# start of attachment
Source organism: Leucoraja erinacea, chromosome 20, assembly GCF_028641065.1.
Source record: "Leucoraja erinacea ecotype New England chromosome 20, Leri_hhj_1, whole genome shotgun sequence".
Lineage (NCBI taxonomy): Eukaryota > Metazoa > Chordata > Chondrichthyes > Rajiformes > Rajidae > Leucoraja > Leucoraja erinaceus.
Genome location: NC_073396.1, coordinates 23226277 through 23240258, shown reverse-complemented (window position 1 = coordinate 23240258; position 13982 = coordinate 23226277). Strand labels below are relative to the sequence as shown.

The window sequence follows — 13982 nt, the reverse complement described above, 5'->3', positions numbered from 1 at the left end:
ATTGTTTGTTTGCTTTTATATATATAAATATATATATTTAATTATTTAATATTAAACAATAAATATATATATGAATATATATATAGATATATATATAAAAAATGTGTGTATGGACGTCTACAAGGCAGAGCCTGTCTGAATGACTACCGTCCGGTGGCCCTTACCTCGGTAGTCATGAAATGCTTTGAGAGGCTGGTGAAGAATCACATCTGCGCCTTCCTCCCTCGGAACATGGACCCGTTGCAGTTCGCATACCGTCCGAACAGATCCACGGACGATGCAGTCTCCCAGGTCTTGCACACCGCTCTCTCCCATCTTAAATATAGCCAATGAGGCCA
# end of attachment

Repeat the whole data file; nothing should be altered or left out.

Source organism: Leucoraja erinacea, chromosome 20, assembly GCF_028641065.1.
Source record: "Leucoraja erinacea ecotype New England chromosome 20, Leri_hhj_1, whole genome shotgun sequence".
Lineage (NCBI taxonomy): Eukaryota > Metazoa > Chordata > Chondrichthyes > Rajiformes > Rajidae > Leucoraja > Leucoraja erinaceus.
Genome location: NC_073396.1, coordinates 23226277 through 23240258, shown reverse-complemented (window position 1 = coordinate 23240258; position 13982 = coordinate 23226277). Strand labels below are relative to the sequence as shown.

The window sequence follows — 13982 nt, the reverse complement described above, 5'->3', positions numbered from 1 at the left end:
ATTGTTTGTTTGCTTTTATATATATAAATATATATATTTAATTATTTAATATTAAACAATAAATATATATATGAATATATATATAGATATATATATAAAAAATGTGTGTATGGACGTCTACAAGGCAGAGCCTGTCTGAATGACTACCGTCCGGTGGCCCTTACCTCGGTAGTCATGAAATGCTTTGAGAGGCTGGTGAAGAATCACATCTGCGCCTTCCTCCCTCGGAACATGGACCCGTTGCAGTTCGCATACCGTCCGAACAGATCCACGGACGATGCAGTCTCCCAGGTCTTGCACACCGCTCTCTCCCATCTTAAATATAGCCAATGAGGCCA